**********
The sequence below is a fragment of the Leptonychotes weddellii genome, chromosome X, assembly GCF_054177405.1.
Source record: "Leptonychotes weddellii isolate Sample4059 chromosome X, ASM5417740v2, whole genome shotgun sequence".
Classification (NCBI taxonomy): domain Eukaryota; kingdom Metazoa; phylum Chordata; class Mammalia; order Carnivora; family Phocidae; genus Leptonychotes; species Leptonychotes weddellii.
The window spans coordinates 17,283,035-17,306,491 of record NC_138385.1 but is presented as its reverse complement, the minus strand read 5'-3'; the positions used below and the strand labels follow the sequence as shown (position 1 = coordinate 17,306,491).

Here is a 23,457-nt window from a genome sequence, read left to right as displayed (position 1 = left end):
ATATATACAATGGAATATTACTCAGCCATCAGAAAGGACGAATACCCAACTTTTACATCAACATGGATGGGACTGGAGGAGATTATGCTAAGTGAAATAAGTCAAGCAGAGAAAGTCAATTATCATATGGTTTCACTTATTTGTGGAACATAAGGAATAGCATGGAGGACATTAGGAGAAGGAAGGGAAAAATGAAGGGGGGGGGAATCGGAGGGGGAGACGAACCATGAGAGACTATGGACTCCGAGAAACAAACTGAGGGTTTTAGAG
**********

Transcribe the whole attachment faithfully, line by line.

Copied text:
The sequence below is a fragment of the Leptonychotes weddellii genome, chromosome X, assembly GCF_054177405.1.
Source record: "Leptonychotes weddellii isolate Sample4059 chromosome X, ASM5417740v2, whole genome shotgun sequence".
Classification (NCBI taxonomy): domain Eukaryota; kingdom Metazoa; phylum Chordata; class Mammalia; order Carnivora; family Phocidae; genus Leptonychotes; species Leptonychotes weddellii.
The window spans coordinates 17,283,035-17,306,491 of record NC_138385.1 but is presented as its reverse complement, the minus strand read 5'-3'; the positions used below and the strand labels follow the sequence as shown (position 1 = coordinate 17,306,491).

Here is a 23,457-nt window from a genome sequence, read left to right as displayed (position 1 = left end):
ATATATACAATGGAATATTACTCAGCCATCAGAAAGGACGAATACCCAACTTTTACATCAACATGGATGGGACTGGAGGAGATTATGCTAAGTGAAATAAGTCAAGCAGAGAAAGTCAATTATCATATGGTTTCACTTATTTGTGGAACATAAGGAATAGCATGGAGGACATTAGGAGAAGGAAGGGAAAAATGAAGGGGGGGGGAATCGGAGGGGGAGACGAACCATGAGAGACTATGGACTCCGAGAAACAAACTGAGGGTTTTAGAG